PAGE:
Oxygen flow can also be restricted if you stack the firewood too tightly. Ensure there’s a little space between the firewood to let oxygen in.

3. Size of the Logs

Many people struggle to start a fire because the logs are too big. Big logs typically don’t catch easily. And when they do, they will consume all the oxygen keeping the fire alive and smother the flames.

This means if you are using big logs, you will have to start the fire several times and maintaining it will be a daunting task.

Ensure the size of the logs is just right. We typically recommend using logs that are 3-6 inches wide and 14-16 inches long.

You can also use thinner logs but they have a downside – they burn too quickly and are not ideal if you want to keep the fire burning for a few hours.

4. Wrong Fire size

The size of the fire determines how long your firewood will burn.

If the fire is too big, the flames will be big, meaning there is a lot of oxygen in it. Big fires usually burn wood faster so if the firewood is designed to last two hours, it can last half that time. Remember, if the firewood is too dry, the size of the fire will significantly increase when it catches fire.

You will know the fire is increasing in size if you can see embers or hot coals at the bottom. Big fires are generally not recommended because they burn wood faster.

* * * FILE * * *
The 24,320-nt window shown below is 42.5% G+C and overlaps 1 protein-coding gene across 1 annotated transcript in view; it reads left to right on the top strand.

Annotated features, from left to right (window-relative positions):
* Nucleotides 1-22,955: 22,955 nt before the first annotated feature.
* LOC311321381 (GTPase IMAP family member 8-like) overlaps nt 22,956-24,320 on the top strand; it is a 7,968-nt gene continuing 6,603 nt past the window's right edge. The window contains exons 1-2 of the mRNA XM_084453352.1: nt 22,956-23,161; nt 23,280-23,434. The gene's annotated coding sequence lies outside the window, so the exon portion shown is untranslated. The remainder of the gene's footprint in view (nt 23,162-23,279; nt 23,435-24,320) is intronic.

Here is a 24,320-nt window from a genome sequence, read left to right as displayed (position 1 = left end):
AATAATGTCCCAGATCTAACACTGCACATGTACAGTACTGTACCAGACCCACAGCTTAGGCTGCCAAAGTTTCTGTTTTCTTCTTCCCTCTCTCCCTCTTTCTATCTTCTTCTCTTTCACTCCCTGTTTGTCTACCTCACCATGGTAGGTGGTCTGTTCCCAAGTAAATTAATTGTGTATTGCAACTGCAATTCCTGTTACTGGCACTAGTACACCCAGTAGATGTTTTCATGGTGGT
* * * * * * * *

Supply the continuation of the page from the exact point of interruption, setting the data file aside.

Poor oxygen flow in the fireplace makes the fire too small. The ideal fire size is neither too big nor too small. When starting the fire, you will probably want it to be big so the wood catches fire.

Once the wood has caught fire, you can restrict oxygen flow to reduce it. You can do this by closing the door and windows of your house so little air gets inside.

5. Poorly built fire

If your fire is poorly built, the wood won’t burn for long. Fireplace grates are used in most American homes, but andirons are also great alternatives.

Here are steps to building a great fire:

Step 1: Place kindling and fire starters below the grate.

Step 2: Place two or three pieces of wood on the grate. They shouldn’t be tightly stacked as this will block the oxygen, making it impossible for the wood to burn. Ensure there is 1-2 inches of space between the woods.

Step 3: Add two to three more pieces of wood on top of the first stack (across). Make sure the space between the logs isn’t big as this can make it difficult to trap the heat required for the fire to keep going. You can remove one or two logs at the top if you don’t want a big fire.

Step 4: Light the kindling/fire starter.